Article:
The Punjab government and the Rangers officials had been forewarned about the suicide attack that killed over 60 people at Wagah. The bomber succeeded because of a highly deplorable security lapse on the part of the civilian and military authorities. They simply failed to conduct the required recce and did not put plain-clothes men in an around the high security zone. This is borne out by the discovery next day of a suicide jacket and an IED in the parking area. The bomber was supposedly wearing a suicide jacket weighing 10-15 kilos. Had intelligence sleuths been around the eateries and shops where he blew himself up, they could have recognised and overpowered him before the crowds left the parade venue.
It is difficult in view of contradictory statements by the relevant authorities to determine whether the bomber acted outside the security barriers or well inside them. A thorough inquiry is therefore needed to determine the facts. The incident however is too serious to be treated like a dispute between two police stations over jurisdiction. All the more so when both the civil and military authorities knew about the date and the precise target of the bomber. Unless those responsible for the negligence at the highest level are taken to task and heads roll, negligence of the sort will continue to characterise the working of the law enforcement agencies.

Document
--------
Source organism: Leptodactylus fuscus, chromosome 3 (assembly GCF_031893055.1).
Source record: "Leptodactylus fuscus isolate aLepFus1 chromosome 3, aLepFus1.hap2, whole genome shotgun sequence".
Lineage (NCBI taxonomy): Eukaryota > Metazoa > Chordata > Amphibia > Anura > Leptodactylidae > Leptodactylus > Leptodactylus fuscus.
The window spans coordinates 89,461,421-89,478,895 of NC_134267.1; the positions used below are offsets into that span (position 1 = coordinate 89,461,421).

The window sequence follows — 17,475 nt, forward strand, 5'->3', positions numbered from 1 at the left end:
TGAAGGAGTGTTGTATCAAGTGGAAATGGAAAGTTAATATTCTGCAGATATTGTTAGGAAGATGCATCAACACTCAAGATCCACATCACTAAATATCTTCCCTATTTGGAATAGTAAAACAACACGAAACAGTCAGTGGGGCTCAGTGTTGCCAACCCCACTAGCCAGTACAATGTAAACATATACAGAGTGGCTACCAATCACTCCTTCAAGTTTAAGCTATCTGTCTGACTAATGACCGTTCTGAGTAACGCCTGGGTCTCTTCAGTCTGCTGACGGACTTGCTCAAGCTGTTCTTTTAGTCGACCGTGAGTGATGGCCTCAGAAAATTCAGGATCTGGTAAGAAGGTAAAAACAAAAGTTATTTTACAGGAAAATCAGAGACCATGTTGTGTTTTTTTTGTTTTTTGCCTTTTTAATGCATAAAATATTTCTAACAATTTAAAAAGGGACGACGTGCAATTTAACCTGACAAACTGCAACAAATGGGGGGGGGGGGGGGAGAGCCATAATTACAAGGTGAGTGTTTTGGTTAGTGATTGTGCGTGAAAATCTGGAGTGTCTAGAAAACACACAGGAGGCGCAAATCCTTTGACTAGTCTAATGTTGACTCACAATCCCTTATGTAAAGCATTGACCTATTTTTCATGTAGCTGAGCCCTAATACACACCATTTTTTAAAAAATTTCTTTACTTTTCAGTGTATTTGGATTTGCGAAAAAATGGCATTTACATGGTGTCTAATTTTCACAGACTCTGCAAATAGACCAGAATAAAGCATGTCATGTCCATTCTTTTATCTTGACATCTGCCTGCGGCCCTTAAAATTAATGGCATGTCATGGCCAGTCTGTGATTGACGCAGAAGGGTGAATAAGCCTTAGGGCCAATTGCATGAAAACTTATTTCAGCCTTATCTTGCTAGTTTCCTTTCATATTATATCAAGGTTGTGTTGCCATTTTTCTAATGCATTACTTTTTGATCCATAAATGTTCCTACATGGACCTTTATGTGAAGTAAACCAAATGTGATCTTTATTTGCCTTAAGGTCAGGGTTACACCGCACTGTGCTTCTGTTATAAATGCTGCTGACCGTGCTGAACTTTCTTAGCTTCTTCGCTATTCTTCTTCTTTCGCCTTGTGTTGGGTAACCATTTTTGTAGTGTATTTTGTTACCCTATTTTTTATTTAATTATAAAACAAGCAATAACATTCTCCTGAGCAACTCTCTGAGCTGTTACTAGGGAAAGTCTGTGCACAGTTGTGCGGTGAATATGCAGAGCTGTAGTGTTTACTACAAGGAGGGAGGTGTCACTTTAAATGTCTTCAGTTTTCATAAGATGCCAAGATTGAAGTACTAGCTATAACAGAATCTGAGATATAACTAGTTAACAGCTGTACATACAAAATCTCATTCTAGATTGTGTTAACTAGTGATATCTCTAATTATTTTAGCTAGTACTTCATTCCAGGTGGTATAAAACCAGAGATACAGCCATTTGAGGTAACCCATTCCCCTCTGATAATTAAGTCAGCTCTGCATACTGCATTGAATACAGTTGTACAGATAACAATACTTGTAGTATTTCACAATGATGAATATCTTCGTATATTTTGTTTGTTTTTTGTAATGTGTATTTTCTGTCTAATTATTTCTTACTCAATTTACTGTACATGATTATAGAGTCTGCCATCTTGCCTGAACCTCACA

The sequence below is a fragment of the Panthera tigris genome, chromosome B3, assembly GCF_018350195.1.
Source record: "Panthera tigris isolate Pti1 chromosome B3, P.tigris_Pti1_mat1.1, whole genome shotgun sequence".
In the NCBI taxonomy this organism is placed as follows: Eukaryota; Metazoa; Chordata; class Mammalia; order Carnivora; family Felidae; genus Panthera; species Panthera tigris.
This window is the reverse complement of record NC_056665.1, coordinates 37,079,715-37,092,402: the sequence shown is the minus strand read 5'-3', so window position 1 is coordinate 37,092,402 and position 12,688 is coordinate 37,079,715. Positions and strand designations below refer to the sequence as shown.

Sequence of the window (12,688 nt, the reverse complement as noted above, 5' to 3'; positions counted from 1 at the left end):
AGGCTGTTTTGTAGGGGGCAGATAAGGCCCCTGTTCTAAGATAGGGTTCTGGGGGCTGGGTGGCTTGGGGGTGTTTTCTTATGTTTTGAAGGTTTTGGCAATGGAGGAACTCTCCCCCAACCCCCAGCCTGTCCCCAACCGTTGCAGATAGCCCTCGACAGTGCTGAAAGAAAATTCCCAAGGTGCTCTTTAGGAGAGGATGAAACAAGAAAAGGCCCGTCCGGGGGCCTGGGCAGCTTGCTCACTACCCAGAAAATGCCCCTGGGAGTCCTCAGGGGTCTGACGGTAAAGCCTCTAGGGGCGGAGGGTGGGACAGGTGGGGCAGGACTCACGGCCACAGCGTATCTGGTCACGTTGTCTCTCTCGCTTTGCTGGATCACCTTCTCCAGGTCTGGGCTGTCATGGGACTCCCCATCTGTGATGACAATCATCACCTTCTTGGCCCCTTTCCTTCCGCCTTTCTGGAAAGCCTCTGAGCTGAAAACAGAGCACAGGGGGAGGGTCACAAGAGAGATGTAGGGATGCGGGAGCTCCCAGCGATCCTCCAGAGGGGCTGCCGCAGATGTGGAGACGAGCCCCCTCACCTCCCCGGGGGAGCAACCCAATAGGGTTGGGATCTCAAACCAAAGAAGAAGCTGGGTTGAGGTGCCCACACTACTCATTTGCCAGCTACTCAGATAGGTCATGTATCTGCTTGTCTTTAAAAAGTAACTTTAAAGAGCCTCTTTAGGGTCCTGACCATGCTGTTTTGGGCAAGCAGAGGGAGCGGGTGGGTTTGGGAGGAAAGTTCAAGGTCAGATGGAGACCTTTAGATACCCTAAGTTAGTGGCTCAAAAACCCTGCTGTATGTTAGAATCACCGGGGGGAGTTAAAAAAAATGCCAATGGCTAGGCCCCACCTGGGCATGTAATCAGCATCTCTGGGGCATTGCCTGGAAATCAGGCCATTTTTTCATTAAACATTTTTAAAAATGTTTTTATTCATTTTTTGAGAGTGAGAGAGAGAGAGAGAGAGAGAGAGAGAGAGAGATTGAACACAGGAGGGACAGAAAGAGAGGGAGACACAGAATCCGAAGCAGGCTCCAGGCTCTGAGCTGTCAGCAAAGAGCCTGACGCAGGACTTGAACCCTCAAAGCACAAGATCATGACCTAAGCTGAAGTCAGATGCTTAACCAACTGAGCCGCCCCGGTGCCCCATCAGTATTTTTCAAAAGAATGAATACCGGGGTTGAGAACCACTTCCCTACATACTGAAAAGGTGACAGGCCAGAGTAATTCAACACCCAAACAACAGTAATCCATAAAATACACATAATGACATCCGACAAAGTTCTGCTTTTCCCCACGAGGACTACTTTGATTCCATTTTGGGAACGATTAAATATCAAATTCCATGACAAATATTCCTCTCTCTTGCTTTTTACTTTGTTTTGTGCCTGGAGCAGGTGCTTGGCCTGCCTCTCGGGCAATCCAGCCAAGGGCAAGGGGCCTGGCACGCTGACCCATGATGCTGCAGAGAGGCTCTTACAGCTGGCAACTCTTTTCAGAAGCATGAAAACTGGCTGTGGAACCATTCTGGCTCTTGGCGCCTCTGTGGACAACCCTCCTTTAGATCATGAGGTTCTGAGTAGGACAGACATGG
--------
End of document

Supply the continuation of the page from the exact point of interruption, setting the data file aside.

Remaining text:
This is precisely what Pakistan cannot afford. The TTP has been defeated and several groups of terrorists killed or made to leave North Waziristan. The terrorist network has been demoralised and has broken up into groups which level accusations on one another. The incident shows that while the snake is scorched it is still alive and impatient to strike back. The government cannot afford to have chinks in its armour. There are disturbing reports about the ISIS trying to create a foothold. Extraordinary vigilance is therefore required on the part of all stakeholders, civilian as well as military. The suicide attack at Wagah shows it is lacking.